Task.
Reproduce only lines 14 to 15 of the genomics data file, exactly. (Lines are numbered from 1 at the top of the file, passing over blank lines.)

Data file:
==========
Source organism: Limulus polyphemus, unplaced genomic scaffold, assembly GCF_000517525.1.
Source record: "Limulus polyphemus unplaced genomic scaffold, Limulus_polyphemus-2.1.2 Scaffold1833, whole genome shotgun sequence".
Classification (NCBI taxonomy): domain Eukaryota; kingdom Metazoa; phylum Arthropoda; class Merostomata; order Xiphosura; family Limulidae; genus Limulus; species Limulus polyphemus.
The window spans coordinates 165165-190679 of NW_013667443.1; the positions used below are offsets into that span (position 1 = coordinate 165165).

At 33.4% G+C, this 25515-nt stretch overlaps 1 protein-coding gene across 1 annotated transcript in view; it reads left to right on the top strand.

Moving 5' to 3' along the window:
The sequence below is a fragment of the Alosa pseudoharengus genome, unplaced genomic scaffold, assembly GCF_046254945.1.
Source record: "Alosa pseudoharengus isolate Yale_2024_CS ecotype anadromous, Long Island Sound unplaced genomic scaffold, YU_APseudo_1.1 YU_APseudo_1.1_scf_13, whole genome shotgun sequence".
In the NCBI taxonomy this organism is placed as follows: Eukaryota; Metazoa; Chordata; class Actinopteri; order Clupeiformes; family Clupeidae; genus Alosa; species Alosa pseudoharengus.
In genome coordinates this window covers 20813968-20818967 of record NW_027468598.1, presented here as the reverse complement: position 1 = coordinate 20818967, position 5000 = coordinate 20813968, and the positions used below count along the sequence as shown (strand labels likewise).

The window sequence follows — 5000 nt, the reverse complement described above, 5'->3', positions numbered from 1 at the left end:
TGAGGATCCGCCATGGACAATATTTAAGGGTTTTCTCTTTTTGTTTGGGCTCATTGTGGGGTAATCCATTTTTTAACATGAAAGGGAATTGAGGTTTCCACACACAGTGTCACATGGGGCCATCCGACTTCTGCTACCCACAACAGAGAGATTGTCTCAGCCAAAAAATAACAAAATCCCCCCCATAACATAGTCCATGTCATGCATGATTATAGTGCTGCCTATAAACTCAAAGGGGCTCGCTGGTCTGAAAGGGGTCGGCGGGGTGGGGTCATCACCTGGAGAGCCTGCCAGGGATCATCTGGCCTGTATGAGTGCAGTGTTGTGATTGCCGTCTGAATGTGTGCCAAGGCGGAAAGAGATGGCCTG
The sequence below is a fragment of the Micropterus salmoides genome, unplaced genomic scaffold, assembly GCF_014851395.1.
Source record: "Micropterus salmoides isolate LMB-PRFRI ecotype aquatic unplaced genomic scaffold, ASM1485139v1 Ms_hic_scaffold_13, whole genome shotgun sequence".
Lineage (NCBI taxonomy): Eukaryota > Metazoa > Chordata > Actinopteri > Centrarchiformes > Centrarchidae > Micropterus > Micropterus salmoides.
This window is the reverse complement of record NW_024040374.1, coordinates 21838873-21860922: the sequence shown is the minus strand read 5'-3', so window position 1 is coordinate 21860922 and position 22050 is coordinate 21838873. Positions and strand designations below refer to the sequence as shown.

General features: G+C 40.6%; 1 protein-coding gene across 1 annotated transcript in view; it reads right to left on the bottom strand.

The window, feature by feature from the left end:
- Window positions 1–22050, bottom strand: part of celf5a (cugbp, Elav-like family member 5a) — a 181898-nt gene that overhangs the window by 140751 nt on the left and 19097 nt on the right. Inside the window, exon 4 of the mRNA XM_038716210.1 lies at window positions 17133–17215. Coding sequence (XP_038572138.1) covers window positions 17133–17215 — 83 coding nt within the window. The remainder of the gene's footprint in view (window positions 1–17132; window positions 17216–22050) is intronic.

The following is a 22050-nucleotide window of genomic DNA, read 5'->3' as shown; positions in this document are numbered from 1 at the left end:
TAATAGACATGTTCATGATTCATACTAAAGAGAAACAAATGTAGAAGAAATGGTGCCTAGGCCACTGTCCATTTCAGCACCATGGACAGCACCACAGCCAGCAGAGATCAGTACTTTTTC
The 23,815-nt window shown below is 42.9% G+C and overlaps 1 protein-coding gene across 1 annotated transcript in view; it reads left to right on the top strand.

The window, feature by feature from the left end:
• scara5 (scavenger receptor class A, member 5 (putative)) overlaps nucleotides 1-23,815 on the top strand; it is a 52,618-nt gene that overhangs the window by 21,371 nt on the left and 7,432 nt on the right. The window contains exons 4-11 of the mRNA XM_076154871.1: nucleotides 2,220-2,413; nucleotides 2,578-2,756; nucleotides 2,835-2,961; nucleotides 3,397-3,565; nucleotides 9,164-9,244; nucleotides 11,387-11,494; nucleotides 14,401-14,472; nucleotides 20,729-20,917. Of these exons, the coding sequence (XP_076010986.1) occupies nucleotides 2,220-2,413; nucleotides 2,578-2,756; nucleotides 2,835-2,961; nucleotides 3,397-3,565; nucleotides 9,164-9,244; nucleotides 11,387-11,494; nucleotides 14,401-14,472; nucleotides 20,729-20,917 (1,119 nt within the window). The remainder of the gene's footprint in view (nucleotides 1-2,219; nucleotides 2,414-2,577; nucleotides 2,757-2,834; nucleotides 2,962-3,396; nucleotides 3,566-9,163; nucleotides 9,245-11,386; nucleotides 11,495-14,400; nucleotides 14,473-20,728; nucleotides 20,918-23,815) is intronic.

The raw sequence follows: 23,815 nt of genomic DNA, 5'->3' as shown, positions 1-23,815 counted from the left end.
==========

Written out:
Source record: "Micropterus salmoides isolate LMB-PRFRI ecotype aquatic unplaced genomic scaffold, ASM1485139v1 Ms_hic_scaffold_13, whole genome shotgun sequence".
Lineage (NCBI taxonomy): Eukaryota > Metazoa > Chordata > Actinopteri > Centrarchiformes > Centrarchidae > Micropterus > Micropterus salmoides.